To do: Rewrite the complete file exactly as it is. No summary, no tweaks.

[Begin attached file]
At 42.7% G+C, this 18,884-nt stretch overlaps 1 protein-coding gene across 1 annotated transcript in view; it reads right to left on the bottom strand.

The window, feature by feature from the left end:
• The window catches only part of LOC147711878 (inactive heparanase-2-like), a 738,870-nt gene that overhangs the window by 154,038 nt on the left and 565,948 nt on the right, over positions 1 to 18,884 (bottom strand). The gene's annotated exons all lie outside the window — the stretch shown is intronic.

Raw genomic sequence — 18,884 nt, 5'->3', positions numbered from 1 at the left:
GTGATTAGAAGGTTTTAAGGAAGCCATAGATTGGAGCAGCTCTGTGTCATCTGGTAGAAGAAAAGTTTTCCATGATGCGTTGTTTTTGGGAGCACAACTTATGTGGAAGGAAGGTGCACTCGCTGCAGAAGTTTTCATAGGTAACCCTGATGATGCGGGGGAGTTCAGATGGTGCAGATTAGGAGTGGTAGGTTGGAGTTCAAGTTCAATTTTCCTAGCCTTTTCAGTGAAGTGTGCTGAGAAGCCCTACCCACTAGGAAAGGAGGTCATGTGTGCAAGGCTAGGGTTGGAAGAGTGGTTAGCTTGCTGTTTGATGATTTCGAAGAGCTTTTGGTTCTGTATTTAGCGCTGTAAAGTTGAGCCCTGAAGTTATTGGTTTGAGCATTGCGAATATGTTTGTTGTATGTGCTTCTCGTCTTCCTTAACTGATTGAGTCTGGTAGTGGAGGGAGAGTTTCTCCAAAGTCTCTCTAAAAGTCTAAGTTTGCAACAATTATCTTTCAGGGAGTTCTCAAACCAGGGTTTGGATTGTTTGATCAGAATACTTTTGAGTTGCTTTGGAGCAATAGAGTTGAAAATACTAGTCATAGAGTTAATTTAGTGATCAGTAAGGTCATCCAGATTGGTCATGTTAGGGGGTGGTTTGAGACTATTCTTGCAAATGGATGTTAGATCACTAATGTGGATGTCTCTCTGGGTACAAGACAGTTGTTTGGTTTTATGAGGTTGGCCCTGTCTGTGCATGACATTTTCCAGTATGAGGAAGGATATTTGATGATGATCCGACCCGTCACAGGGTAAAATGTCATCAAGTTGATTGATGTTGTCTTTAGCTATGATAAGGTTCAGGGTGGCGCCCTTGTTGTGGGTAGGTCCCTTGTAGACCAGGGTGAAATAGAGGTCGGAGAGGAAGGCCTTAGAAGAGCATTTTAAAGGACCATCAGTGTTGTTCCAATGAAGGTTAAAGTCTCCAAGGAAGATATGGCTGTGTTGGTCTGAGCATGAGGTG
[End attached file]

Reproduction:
At 42.7% G+C, this 18,884-nt stretch overlaps 1 protein-coding gene across 1 annotated transcript in view; it reads right to left on the bottom strand.

The window, feature by feature from the left end:
• The window catches only part of LOC147711878 (inactive heparanase-2-like), a 738,870-nt gene that overhangs the window by 154,038 nt on the left and 565,948 nt on the right, over positions 1 to 18,884 (bottom strand). The gene's annotated exons all lie outside the window — the stretch shown is intronic.

Raw genomic sequence — 18,884 nt, 5'->3', positions numbered from 1 at the left:
GTGATTAGAAGGTTTTAAGGAAGCCATAGATTGGAGCAGCTCTGTGTCATCTGGTAGAAGAAAAGTTTTCCATGATGCGTTGTTTTTGGGAGCACAACTTATGTGGAAGGAAGGTGCACTCGCTGCAGAAGTTTTCATAGGTAACCCTGATGATGCGGGGGAGTTCAGATGGTGCAGATTAGGAGTGGTAGGTTGGAGTTCAAGTTCAATTTTCCTAGCCTTTTCAGTGAAGTGTGCTGAGAAGCCCTACCCACTAGGAAAGGAGGTCATGTGTGCAAGGCTAGGGTTGGAAGAGTGGTTAGCTTGCTGTTTGATGATTTCGAAGAGCTTTTGGTTCTGTATTTAGCGCTGTAAAGTTGAGCCCTGAAGTTATTGGTTTGAGCATTGCGAATATGTTTGTTGTATGTGCTTCTCGTCTTCCTTAACTGATTGAGTCTGGTAGTGGAGGGAGAGTTTCTCCAAAGTCTCTCTAAAAGTCTAAGTTTGCAACAATTATCTTTCAGGGAGTTCTCAAACCAGGGTTTGGATTGTTTGATCAGAATACTTTTGAGTTGCTTTGGAGCAATAGAGTTGAAAATACTAGTCATAGAGTTAATTTAGTGATCAGTAAGGTCATCCAGATTGGTCATGTTAGGGGGTGGTTTGAGACTATTCTTGCAAATGGATGTTAGATCACTAATGTGGATGTCTCTCTGGGTACAAGACAGTTGTTTGGTTTTATGAGGTTGGCCCTGTCTGTGCATGACATTTTCCAGTATGAGGAAGGATATTTGATGATGATCCGACCCGTCACAGGGTAAAATGTCATCAAGTTGATTGATGTTGTCTTTAGCTATGATAAGGTTCAGGGTGGCGCCCTTGTTGTGGGTAGGTCCCTTGTAGACCAGGGTGAAATAGAGGTCGGAGAGGAAGGCCTTAGAAGAGCATTTTAAAGGACCATCAGTGTTGTTCCAATGAAGGTTAAAGTCTCCAAGGAAGATATGGCTGTGTTGGTCTGAGCATGAGGTG